Center for Climate, Energy, Environment and Economics Newsletter

Center for Climate, Energy, Environment and Economics Newsletter: Thursday, October 23, 2014

Message From The Directors

Victor Flatt It has been an exciting few months at CLEAR. As federal adaptation policies continue to be re-examined we are actively participating in the conversation. One of the most important areas of climate change adaptation that CLEAR is pursuing is the environmental justice impacts. The poor and otherwise marginalized will bear the brunt of continuing climate change demanding a focus on environmental justice in adaptation policies. CLEAR is working with Sea-grant in Virginia and North Carolina to examine the vulnerability of coastal communities to try and assist them with more targeted adaptation assistance.

The announcement of federal grant money for disaster areas undertaking long term climate change planning also underscores the need for the examination of laws and policies to increase resilience. As the state looks to protecting its coast and to the simultaneous deployment of renewable energy at the coastline, CLEAR is working with 5 other UNC units as well as the North Carolina Sea Grant to examine how coastal laws and policies can be altered to both increase resilience and provide methods for continued deployment of low carbon energy.

We also continue our role in other environmental areas. We hosted a very well attended forum examining the impact of the EPA’s CAA GHG rules on North Carolina. We have also taken an active role in critiquing and discussing the ongoing environmental political actions in the state of North Carolina, including the state’s approach to Coal Ash clean up and to fracking.

Last, we continue to increase opportunities for our students with new courses and new environmental externships in environmental law, energy, and climate, including new externships at the EPA office of Air Policy here in RTP, North Carolina.

Featured Article

On September 19, 2014, CLEAR, along with UNC’s Institute for the Environment, hosted Clean Power Plan: What EPA’s Carbon Rules Mean for North Carolina. After a welcome from Dean Boger, the forum commenced with an overview of EPA's proposed carbon regulations from Marguerite McLamb, Policy Advisor, Sector Policies and Programs Division, Office of Air Quality Planning and Standards, US EPA. Ms. McLamb discussed the origins of the EPA proposal, including health effects, climate change, and the call to action in President Obama's Climate Action Plan. In reducing carbon pollution from existing plants, the EPA has stressed flexibility and focused on stakeholder engagement, costs, importance of a range of energy sources, and other regulations that affect the power sector.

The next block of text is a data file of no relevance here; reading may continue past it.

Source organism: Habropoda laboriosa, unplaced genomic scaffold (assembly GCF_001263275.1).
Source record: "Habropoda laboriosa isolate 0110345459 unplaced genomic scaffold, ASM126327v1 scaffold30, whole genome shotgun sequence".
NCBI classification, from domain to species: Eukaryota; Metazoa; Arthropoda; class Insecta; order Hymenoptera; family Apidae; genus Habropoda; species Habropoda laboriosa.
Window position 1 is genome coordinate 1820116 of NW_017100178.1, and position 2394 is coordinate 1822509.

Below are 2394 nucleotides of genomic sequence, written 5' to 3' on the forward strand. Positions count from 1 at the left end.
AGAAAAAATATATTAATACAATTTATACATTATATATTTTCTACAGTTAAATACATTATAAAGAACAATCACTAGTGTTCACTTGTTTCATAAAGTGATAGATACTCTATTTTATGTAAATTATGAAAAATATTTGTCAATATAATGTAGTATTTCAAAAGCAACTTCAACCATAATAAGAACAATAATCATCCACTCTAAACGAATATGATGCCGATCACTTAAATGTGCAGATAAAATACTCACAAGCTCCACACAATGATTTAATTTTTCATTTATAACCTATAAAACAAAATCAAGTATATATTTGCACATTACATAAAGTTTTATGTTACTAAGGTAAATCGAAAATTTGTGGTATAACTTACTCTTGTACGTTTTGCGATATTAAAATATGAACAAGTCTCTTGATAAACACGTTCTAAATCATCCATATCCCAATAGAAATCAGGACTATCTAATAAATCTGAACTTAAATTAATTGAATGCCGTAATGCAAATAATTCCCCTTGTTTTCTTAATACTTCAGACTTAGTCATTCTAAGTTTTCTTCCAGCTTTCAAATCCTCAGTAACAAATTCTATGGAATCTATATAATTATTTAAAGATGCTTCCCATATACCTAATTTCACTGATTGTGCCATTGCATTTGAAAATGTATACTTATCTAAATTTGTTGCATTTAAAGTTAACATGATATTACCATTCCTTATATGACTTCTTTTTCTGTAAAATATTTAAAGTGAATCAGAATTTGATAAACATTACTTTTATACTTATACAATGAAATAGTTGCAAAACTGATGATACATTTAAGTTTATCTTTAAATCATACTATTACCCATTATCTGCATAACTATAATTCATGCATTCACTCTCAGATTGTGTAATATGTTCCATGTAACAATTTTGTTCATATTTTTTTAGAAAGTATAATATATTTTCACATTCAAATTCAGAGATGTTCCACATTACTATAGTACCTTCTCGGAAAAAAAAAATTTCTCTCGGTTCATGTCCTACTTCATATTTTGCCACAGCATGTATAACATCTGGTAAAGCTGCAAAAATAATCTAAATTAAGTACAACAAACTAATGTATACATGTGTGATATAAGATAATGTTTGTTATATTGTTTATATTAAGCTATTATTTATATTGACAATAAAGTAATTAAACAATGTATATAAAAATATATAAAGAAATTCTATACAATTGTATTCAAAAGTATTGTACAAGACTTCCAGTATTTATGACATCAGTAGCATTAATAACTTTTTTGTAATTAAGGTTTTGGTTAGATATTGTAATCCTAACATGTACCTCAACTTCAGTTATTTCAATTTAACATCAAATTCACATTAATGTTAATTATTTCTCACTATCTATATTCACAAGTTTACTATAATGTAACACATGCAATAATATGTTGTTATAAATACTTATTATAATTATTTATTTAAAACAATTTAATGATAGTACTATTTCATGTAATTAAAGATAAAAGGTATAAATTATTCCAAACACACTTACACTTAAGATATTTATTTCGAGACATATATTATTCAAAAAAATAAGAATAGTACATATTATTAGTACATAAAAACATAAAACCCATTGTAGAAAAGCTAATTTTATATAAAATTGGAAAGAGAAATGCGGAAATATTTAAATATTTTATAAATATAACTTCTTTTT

After meeting with over 300 utility, labor and environmental groups, posting a webinar and hosting 11 public listening sessions, Ms. McLamb stressed that the EPA understands that reliability, affordability, and flexibility are vital, and that regional solutions must be allowed and potentially encouraged. After touching on the fact that there are also two related Clean Air Act rulemakings for new and modified and reconstructed sources, the remaining time was spent focused squarely on section 111(d) of the Clean Air Act, which the EPA is citing for its authority to regulate greenhouse gases from existing power plants. Defining BSER – best system of emissions reduction – and then translating that into a goal for each state, the EPA expects the rule to reduce carbon dioxide 30% nationwide. from 2005 levels by 2030. The EPA estimates that the climate and health benefits will be between $54 and $89 billion, with the rule costing $7.3 to $8.8 billion.

Marguerite McLambThe goal for each state was determined by using state-specific data, and applying that data to four "building blocks." The building blocks are: 1) lowering the carbon intensity of generation at individual plants through heat rate improvements of 6%; 2) reducing emissions by shifting base generation to less carbon-intensive plants (utilizing natural gas plants at 70% capacity); 3) reducing emissions by expanding the amount of new lower or zero-carbon generation; and 4) reducing emissions by increasing demand-side energy efficiency by 1.5% annually.

Ms. McLamb stressed that the various states will be able to determine how to meet the goal; an individual state does not need to use the formula utilized by the EPA in determining its goal. Each state's goal is different because each state has a unique mix of fossil-fuel and other power sources, emissions, and energy efficiency opportunities. Also, states can choose to meet a mass-based goal instead of a rate-based goal, which could make emissions trading and multi-state or regional plans easier to implement. As proposed, state plans are due June 30, 2016.

The overview was followed by a legal and policy analysis of the proposed regulation by a panel moderated by Maria Savasta-Kennedy and comprised of Jonas Monast, Jeremy Tarr, Victor Flatt, and David Ardia. The panel focused on potential legal issues with the proposed rule, including whether power plants can be regulated at all under Section 111(d) of the Clean Air Act due to conflicting language in the text passed in the 1990 Clean Air Act Amendments. The EPA has asserted that it can, even with the conflicting language, but there will be litigation on that uncertainty. The building blocks may also be ripe for litigation, as some critics have suggested that the EPA can only require measures that can be taken at the power plant itself ("within the fence line"). The thinking is that if the agency can look outside the fence line at demand-side reductions, the targets can be more stringent, requiring a greater emissions reduction. However, the panel agreed that the EPA has straddled this line well, as even demand-side reductions would have reductions of emissions at the affected units, even if the units are not under legal control of the demand-side programs.